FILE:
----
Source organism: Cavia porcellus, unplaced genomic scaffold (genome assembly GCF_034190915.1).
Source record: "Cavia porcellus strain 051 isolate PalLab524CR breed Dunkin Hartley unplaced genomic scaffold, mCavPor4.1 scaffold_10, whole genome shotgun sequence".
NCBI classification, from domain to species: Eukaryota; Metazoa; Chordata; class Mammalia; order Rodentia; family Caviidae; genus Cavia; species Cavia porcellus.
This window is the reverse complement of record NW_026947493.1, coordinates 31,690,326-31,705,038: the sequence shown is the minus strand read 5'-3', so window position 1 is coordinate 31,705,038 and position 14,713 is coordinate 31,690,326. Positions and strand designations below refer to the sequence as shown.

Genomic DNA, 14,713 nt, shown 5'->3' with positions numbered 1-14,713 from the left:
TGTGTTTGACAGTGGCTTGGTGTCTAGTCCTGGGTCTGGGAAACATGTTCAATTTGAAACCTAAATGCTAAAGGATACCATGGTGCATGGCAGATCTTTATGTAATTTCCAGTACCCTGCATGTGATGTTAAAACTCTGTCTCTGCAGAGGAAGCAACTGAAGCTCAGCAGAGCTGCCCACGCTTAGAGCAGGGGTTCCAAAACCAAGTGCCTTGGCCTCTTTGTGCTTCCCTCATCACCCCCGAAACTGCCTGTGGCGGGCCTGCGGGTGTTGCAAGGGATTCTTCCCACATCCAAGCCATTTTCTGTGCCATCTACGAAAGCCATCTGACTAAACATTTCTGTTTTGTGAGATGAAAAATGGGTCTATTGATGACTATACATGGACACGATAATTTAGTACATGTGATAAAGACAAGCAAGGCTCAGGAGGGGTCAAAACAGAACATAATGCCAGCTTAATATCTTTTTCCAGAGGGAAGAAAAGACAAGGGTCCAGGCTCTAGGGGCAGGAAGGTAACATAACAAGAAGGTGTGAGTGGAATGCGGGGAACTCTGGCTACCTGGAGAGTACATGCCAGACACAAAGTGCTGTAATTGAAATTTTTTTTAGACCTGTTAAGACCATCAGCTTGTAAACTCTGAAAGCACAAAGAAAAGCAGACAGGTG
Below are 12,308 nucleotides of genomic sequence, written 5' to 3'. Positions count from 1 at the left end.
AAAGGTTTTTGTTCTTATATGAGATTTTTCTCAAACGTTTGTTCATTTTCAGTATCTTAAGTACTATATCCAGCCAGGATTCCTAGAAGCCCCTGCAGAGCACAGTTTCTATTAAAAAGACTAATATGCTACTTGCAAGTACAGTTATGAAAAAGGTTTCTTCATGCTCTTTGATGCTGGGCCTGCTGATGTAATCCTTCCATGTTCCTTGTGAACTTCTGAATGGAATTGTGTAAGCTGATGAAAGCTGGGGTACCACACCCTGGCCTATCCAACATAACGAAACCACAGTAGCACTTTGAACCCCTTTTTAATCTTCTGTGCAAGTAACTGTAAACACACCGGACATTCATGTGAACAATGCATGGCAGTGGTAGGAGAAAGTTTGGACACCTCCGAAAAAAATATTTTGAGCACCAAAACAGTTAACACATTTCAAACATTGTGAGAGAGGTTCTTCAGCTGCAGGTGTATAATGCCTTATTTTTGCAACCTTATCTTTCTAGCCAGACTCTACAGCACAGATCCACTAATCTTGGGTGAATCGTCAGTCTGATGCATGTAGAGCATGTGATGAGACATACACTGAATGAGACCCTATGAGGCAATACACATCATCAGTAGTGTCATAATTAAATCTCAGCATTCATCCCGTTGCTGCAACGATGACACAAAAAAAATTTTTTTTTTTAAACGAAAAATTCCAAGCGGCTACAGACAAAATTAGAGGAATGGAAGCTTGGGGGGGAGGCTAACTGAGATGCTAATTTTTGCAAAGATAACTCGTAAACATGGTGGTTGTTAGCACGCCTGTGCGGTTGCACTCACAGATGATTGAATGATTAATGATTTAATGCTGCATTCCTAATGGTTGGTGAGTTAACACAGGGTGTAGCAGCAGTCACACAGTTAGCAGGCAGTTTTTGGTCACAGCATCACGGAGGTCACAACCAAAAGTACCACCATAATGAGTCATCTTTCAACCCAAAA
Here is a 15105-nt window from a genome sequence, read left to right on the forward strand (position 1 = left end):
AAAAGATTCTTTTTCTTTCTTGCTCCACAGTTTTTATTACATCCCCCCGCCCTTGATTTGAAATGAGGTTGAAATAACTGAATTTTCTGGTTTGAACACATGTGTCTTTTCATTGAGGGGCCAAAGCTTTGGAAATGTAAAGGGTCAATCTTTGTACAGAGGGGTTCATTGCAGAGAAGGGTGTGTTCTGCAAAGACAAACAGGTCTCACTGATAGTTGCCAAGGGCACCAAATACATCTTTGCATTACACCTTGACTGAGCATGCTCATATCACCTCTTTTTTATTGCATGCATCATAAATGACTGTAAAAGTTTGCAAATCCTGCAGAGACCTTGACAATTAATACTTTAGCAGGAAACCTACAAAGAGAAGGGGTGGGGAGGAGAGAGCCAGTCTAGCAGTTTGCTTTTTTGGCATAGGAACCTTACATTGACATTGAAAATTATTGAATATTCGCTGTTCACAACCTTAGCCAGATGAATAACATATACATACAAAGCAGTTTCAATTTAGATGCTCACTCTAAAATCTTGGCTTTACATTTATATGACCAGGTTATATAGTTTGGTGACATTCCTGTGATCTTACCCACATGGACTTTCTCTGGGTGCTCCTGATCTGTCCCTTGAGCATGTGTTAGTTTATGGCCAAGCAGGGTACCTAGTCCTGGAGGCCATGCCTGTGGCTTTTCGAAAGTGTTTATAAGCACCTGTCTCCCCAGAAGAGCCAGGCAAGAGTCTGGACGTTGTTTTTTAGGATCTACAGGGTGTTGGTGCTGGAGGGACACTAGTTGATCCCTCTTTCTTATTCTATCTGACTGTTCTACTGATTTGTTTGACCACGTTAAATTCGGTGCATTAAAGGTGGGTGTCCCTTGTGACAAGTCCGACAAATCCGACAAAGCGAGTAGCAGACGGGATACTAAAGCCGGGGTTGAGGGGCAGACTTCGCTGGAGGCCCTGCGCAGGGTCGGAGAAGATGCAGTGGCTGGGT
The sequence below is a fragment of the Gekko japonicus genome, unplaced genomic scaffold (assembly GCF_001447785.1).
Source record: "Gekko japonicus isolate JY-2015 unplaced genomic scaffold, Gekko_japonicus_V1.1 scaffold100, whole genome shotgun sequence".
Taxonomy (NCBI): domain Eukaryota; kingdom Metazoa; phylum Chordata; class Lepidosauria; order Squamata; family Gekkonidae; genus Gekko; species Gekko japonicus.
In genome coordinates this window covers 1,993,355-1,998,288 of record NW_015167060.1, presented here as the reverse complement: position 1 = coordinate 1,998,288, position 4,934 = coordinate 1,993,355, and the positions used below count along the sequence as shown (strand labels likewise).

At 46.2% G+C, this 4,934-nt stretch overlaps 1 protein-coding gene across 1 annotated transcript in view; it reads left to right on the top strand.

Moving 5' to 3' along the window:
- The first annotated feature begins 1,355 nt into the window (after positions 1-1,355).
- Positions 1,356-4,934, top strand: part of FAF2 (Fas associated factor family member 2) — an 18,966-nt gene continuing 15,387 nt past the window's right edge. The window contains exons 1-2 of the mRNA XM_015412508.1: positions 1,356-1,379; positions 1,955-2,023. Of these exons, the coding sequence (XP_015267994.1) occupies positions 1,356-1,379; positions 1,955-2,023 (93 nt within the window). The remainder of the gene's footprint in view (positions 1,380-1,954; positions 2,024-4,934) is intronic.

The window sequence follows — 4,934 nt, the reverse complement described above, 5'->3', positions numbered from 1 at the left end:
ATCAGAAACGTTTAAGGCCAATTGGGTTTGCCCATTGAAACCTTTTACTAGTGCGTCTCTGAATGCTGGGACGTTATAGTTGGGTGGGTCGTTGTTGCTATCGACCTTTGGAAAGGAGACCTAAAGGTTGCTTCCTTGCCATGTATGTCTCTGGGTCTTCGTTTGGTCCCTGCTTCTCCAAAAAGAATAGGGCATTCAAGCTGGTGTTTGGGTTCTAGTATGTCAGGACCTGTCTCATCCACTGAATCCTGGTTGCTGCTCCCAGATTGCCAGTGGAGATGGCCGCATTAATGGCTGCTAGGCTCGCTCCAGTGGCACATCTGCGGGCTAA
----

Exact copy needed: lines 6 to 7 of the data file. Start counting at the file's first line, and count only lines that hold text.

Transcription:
TGTGTTTGACAGTGGCTTGGTGTCTAGTCCTGGGTCTGGGAAACATGTTCAATTTGAAACCTAAATGCTAAAGGATACCATGGTGCATGGCAGATCTTTATGTAATTTCCAGTACCCTGCATGTGATGTTAAAACTCTGTCTCTGCAGAGGAAGCAACTGAAGCTCAGCAGAGCTGCCCACGCTTAGAGCAGGGGTTCCAAAACCAAGTGCCTTGGCCTCTTTGTGCTTCCCTCATCACCCCCGAAACTGCCTGTGGCGGGCCTGCGGGTGTTGCAAGGGATTCTTCCCACATCCAAGCCATTTTCTGTGCCATCTACGAAAGCCATCTGACTAAACATTTCTGTTTTGTGAGATGAAAAATGGGTCTATTGATGACTATACATGGACACGATAATTTAGTACATGTGATAAAGACAAGCAAGGCTCAGGAGGGGTCAAAACAGAACATAATGCCAGCTTAATATCTTTTTCCAGAGGGAAGAAAAGACAAGGGTCCAGGCTCTAGGGGCAGGAAGGTAACATAACAAGAAGGTGTGAGTGGAATGCGGGGAACTCTGGCTACCTGGAGAGTACATGCCAGACACAAAGTGCTGTAATTGAAATTTTTTTTAGACCTGTTAAGACCATCAGCTTGTAAACTCTGAAAGCACAAAGAAAAGCAGACAGGTG
Below are 12,308 nucleotides of genomic sequence, written 5' to 3'. Positions count from 1 at the left end.